This is a printer friendly version of an
article from www.pressdemocrat.com
To print this article open the file menu and choose Print.
Article published Jan 22, 2005
© The Press Democrat. For copyright information view our User Agreement
Feinstein revives casino bill
Senator wants Congress to withdraw
approval of San Pablo gaming hall
Sen. Dianne Feinstein is renewing her effort to rescind congressional approval
of a Sonoma County Indian tribe's controversial plan to build an East Bay
casino, the first in a major metropolitan area.
Citing concerns about the spread of Nevada-style casinos into California cities,
Feinstein said Friday she will introduce a bill that would prevent the Lytton
Pomos from "short-circuiting the process" of gaining approval for
The bill, which Feinstein said she will introduce Monday, would require both
Gov. Arnold Schwarzenegger and the secretary of the interior to approve the San
Pablo casino proposed by the Santa Rosa-based Lytton Band of Pomo Indians.
It would negate congressional approval of the Lytton casino that was granted in
legislation by Rep. George Miller, D-Martinez, in 2000.
A Lytton spokesman called Feinstein's measure unfair to both the 277-member
tribe and the city of San Pablo, which has endorsed the casino project.
"It's completely unfair," spokesman Doug Elmets said, claiming that
the federal government illegally took away the tribe's Alexander Valley land 50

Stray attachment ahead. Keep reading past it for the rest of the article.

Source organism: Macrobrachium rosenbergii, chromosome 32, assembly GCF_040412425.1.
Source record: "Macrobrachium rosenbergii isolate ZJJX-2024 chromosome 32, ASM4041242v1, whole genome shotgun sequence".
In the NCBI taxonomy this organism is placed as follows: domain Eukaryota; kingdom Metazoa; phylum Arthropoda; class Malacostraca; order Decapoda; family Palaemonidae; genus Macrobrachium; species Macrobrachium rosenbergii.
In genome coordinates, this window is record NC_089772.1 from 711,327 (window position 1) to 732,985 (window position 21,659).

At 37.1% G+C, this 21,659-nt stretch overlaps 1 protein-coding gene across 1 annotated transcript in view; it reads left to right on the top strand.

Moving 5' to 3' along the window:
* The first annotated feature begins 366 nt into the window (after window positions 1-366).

years ago. "Now Senator Feinstein wants to take it away again."
One tribal gaming observer described the Democratic senator's move as a
"political power play," attempting to force a Republican governor to
endorse a controversial casino.
Public concern over the rapid expansion of Indian gaming was expressed in the 76
percent vote against Proposition 70, a November ballot measure that would have
allowed more slot machines in tribal casinos.
Schwarzenegger negotiated a deal last year with the Lytton Pomos for a gaming
hall with 2,500 slot machines capable of collecting $650 million a year in
But a political firestorm, including Feinstein's harsh criticism, prompted the
governor to withdraw the deal from consideration by the state Legislature last
A state Senate committee held an informational hearing on the casino deal last
week, but took no action.
Friday, representatives of the tribe said it will soon announce plans for a
scaled-down version of the original San Pablo casino plan. Margie Mejia, tribal
chairwoman of the Lytton Band of Pomo Indians, said the tribe would unveil its
new design in about a month.
San Pablo Mayor Joe Gomes and City Manager Brock Arner attended a press
conference with Mejia on Friday to announce the change. Gomes said San Pablo
residents want the casino built, and said most of the criticism of the project
has come from nonresidents.
Schwarzenegger has consistently said he opposes urban gaming, but was required
to negotiate with the Lytton Pomos because Miller's legislation took the land
into trust for the purposes of gaming. Miller
could not be reached for comment Friday.
A Feinstein aide said the senator had not talked with either Miller or the
governor about her bill, identical to a measure she introduced last year.
Elmets, the Lytton spokesman, said he was confident Schwarzenegger would
continue to support the San Pablo casino. Feinstein's bill might go nowhere, as
it did last year, he said. Schwarzenegger aides referred a reporter to the
governor's letter to Feinstein last year objecting to her bill. Approval
of the bill would "destroy the trust which has been built with the Lytton
and other tribal governments ... throughout the nation," Schwarzenegger
Asked what the governor would do if Feinstein's bill passed and he were required
to approve the San Pablo casino, Schwarzenegger spokesman Darrel Ng said he
would not "speculate on hypothetical situations."